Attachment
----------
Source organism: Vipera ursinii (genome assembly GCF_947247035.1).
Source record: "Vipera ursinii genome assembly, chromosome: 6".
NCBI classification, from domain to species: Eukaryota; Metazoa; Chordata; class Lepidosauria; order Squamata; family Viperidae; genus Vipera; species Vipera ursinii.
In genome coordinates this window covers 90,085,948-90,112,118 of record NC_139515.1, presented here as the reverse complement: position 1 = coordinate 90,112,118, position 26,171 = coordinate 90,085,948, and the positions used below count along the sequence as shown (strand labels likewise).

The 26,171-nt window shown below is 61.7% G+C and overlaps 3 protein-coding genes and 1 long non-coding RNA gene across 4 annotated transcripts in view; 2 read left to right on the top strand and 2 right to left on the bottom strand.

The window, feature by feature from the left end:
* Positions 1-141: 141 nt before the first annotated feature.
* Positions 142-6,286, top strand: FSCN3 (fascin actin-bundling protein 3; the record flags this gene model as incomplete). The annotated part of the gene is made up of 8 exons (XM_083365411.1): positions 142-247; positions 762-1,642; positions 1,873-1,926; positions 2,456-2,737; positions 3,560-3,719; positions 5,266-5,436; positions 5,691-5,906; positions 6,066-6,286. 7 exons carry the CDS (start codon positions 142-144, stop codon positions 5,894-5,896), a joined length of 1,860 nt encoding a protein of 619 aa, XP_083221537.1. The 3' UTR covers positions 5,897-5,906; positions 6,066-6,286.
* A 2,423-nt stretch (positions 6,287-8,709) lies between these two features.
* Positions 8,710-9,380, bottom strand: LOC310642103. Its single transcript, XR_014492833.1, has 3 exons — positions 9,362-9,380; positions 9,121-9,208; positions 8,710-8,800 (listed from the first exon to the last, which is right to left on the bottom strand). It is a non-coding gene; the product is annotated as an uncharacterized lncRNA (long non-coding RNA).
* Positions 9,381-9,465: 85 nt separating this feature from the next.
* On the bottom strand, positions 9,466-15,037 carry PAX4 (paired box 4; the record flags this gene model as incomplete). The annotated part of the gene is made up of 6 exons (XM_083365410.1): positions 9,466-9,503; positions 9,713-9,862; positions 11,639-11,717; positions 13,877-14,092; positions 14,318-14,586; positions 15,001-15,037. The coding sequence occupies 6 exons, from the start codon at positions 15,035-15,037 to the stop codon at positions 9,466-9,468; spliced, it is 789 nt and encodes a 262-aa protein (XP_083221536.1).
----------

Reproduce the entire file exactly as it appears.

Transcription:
Source organism: Vipera ursinii (genome assembly GCF_947247035.1).
Source record: "Vipera ursinii genome assembly, chromosome: 6".
NCBI classification, from domain to species: Eukaryota; Metazoa; Chordata; class Lepidosauria; order Squamata; family Viperidae; genus Vipera; species Vipera ursinii.
In genome coordinates this window covers 90,085,948-90,112,118 of record NC_139515.1, presented here as the reverse complement: position 1 = coordinate 90,112,118, position 26,171 = coordinate 90,085,948, and the positions used below count along the sequence as shown (strand labels likewise).

The 26,171-nt window shown below is 61.7% G+C and overlaps 3 protein-coding genes and 1 long non-coding RNA gene across 4 annotated transcripts in view; 2 read left to right on the top strand and 2 right to left on the bottom strand.

The window, feature by feature from the left end:
* Positions 1-141: 141 nt before the first annotated feature.
* Positions 142-6,286, top strand: FSCN3 (fascin actin-bundling protein 3; the record flags this gene model as incomplete). The annotated part of the gene is made up of 8 exons (XM_083365411.1): positions 142-247; positions 762-1,642; positions 1,873-1,926; positions 2,456-2,737; positions 3,560-3,719; positions 5,266-5,436; positions 5,691-5,906; positions 6,066-6,286. 7 exons carry the CDS (start codon positions 142-144, stop codon positions 5,894-5,896), a joined length of 1,860 nt encoding a protein of 619 aa, XP_083221537.1. The 3' UTR covers positions 5,897-5,906; positions 6,066-6,286.
* A 2,423-nt stretch (positions 6,287-8,709) lies between these two features.
* Positions 8,710-9,380, bottom strand: LOC310642103. Its single transcript, XR_014492833.1, has 3 exons — positions 9,362-9,380; positions 9,121-9,208; positions 8,710-8,800 (listed from the first exon to the last, which is right to left on the bottom strand). It is a non-coding gene; the product is annotated as an uncharacterized lncRNA (long non-coding RNA).
* Positions 9,381-9,465: 85 nt separating this feature from the next.
* On the bottom strand, positions 9,466-15,037 carry PAX4 (paired box 4; the record flags this gene model as incomplete). The annotated part of the gene is made up of 6 exons (XM_083365410.1): positions 9,466-9,503; positions 9,713-9,862; positions 11,639-11,717; positions 13,877-14,092; positions 14,318-14,586; positions 15,001-15,037. The coding sequence occupies 6 exons, from the start codon at positions 15,035-15,037 to the stop codon at positions 9,466-9,468; spliced, it is 789 nt and encodes a 262-aa protein (XP_083221536.1).